When George Nicholas isn’t teaching the Arrangements and Mixing & Mastering courses at Liveschool, he’s deep in production, songwriting and mixing projects, His CV is growing at a rate that we have trouble keeping up with, and includes diverse acts such as Lucianblomkamp, George Maple, Cloud Control, Polographia, and most recently Winston Surfshirt’s debut album, ‘Sponge Cake’.

We had a yarn to George about his work with Winston Surfshirt, and how he gets in the zone for mixing for someone else’s songs.


Winston Surfshirt Sponge Cake

 

Your own production work as Cliques and Seekae is markedly different to the projects you’ve been mixing recently, do you approach mixing for other projects differently to mixing your own music? Whats similar and what’s different?

Yeah, it’s an entirely different headspace.  When mixing other people’s work I try to be  conscious of the artists intent.  So if an element of the track has a unconventional tone or sits weirdly in the mix, the question is; is it that way because the artist likes it and it gives the track character, or is it a flaw which can be improved. Those sorts of decisions about what to mess with and what not to are probably the most important aspect of the whole process and usually come down to talking with the artist.

On the other-hand if it’s my own music or something I’m producing, I usually have an idea in my head of what it should sound like so don’t have to be as precious.  

For the Winston Surfshirt album how were you briefed by the band? Or what did you guys talk about to get on the same page prior to you digging into the tunes? 

The first track I mixed was ‘Be About You’, which was the first single and a bit of a trial run.  From that I then went on to mix the rest of the album. 

I think for that track Winston and I just had a chat on the phone and talked about what direction I should  take it and then I just did the mix by myself in my studio in Redfern.

 

 

Got any examples of track references you were using for this record? 

I think I was referencing a few J Dilla records for some of the more bass heavy tracks.  The way the kick and bass (which are often quite subby) work together in a lot of his productions is remarkable.  I was also listening to a bit of Anderson Pak, Michael Nau, Bill Withers, The Beach Boys at the time too.

 

 

There’s some real attention to detail given to the vocals on this record, considering they’re playing a couple of different roles in the arrangements of the tracks.  On tracks like ‘Nowhere’ you’ve got the main verses often down the centre, quite dry and upfront, and these wide doubled vocals during choruses.  What sort of processing are you doing to the different vocal parts to get everything to sit together?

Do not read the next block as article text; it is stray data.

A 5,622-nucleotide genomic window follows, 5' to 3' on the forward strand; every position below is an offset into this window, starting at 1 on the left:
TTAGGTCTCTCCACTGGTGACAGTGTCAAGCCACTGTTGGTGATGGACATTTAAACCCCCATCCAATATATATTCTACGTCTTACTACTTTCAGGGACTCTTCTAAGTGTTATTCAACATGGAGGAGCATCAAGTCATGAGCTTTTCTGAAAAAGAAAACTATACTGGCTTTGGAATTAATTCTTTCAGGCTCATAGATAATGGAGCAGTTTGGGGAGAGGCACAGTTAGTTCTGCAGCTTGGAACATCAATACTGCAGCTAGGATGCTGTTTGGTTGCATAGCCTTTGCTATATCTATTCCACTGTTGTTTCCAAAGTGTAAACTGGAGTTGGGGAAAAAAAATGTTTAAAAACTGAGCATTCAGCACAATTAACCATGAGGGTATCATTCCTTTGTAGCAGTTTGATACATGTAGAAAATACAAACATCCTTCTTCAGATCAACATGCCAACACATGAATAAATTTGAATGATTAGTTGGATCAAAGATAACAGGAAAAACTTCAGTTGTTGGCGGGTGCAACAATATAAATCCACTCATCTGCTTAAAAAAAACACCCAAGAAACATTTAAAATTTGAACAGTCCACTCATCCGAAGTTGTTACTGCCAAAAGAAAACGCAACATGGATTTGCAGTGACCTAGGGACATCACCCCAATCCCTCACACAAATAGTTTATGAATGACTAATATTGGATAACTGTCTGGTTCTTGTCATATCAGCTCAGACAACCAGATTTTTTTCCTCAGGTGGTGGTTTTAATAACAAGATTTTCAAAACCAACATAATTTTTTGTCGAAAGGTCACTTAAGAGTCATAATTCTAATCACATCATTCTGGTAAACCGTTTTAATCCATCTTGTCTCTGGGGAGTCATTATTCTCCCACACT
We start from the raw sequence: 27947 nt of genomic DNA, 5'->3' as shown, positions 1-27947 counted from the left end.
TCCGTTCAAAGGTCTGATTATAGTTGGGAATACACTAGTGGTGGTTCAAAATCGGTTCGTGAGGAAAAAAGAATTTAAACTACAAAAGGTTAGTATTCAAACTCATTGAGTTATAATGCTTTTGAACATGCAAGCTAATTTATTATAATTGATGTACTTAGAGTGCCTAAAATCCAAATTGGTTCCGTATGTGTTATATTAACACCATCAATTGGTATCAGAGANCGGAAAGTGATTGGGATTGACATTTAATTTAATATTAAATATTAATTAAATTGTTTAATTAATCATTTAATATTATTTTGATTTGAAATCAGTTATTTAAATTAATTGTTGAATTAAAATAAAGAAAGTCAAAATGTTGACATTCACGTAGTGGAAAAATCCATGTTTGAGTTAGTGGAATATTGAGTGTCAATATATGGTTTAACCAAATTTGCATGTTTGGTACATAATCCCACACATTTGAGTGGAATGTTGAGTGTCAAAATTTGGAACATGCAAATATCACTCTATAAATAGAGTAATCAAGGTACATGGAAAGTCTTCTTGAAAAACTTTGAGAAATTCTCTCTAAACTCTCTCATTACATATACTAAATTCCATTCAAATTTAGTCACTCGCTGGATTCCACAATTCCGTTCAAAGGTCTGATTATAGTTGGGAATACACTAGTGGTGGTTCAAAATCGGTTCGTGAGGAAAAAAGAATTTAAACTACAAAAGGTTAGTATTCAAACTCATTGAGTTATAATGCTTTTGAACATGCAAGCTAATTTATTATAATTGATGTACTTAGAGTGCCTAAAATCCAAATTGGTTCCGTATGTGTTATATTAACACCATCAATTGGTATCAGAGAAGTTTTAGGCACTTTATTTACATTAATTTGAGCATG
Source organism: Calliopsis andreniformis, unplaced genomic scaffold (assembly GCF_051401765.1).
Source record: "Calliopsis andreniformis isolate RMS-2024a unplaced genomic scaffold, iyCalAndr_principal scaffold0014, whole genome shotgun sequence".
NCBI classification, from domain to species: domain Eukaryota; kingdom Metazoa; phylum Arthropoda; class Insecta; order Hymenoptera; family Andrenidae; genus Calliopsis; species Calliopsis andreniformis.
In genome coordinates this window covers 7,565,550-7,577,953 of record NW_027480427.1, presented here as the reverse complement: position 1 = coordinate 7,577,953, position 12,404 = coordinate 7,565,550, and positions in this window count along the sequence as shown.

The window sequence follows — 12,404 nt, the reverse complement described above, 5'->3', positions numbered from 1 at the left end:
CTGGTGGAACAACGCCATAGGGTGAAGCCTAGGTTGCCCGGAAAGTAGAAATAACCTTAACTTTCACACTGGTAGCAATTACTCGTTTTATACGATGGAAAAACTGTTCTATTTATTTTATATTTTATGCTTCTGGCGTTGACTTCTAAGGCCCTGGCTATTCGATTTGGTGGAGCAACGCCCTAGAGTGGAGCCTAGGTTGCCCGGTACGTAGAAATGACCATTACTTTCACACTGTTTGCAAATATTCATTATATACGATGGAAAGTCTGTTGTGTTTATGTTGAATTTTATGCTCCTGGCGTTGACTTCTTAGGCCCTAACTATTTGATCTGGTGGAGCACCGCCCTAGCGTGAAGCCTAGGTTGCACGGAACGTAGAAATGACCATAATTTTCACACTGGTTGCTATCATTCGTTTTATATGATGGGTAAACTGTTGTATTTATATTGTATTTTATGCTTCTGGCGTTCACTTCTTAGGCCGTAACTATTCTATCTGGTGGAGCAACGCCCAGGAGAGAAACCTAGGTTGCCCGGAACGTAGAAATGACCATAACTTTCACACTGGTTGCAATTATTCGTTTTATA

Yeah the vocal delivery is pretty different throughout the album, but usually oscillates between single tracked spoken/rapping in the verses and thick layered choruses.  On ‘Nowhere’ the vocals in the verses have only a little verb on them to keep them clear and upfront, but I think I was riding them into a 1/2 note space-echo style delay, to keep them weird and spacey without sacrificing clarity.

In the chorus the vocals open up to this wide reverb-y hook. For that I think I hard panned the backing vocals and made them pretty prominent in the mix but left a main take in centre and left it mostly dry for clarity.  The backing vocals went into a wide slap delay and a plate reverb on returns, which were then really heavily compressed to make the FX sit really forward in the mix.  (I think Dave Fridmann talks about this technique somewhere).

When you’re mixing a whole album, are you using the same or similar processing chains across songs, or is every new mix a blank canvas? 

Yeah I’ll try use pretty similar processing throughout to give it consistency – though it’s never exactly the same.  I’ll usually import effects returns from previous sessions and tweak from there.  Also I’ll try work in a sequence so that if I’ve just finished a mix that has, say a hip-hop feel, the track I’ll choose to mix next will have some stylistic similarity to the one I’ve just finished, so that I can try incorporate some of the ideas from the previous mix before I inevitably forget what I did.

Any insider tricks or ideas to think about when trying to get consistency between mixes that are part of a larger project like this?

Using a spectrum analyser can be pretty useful for trying to keep the overall tonal balance between tracks consistent.  I usually use it to see if I’m pushing too much low end into a mix (or not enough).  I have a free FFT analyser app on an iPad which takes line signal from my interface, which is nice because it’s always on.  Otherwise Voxengo SPAN or Ableton spectrum are both great.


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